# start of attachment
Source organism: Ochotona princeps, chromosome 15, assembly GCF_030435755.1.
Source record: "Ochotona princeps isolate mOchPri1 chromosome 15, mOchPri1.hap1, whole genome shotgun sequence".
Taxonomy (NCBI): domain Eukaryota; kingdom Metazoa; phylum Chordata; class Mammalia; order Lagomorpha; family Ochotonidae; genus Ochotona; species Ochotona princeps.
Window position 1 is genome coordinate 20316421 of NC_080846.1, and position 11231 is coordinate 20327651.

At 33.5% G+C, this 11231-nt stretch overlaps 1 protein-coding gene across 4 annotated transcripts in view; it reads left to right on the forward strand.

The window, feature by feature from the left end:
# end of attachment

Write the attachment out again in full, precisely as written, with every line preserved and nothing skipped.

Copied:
Source organism: Ochotona princeps, chromosome 15, assembly GCF_030435755.1.
Source record: "Ochotona princeps isolate mOchPri1 chromosome 15, mOchPri1.hap1, whole genome shotgun sequence".
Taxonomy (NCBI): domain Eukaryota; kingdom Metazoa; phylum Chordata; class Mammalia; order Lagomorpha; family Ochotonidae; genus Ochotona; species Ochotona princeps.
Window position 1 is genome coordinate 20316421 of NC_080846.1, and position 11231 is coordinate 20327651.

At 33.5% G+C, this 11231-nt stretch overlaps 1 protein-coding gene across 4 annotated transcripts in view; it reads left to right on the forward strand.

The window, feature by feature from the left end: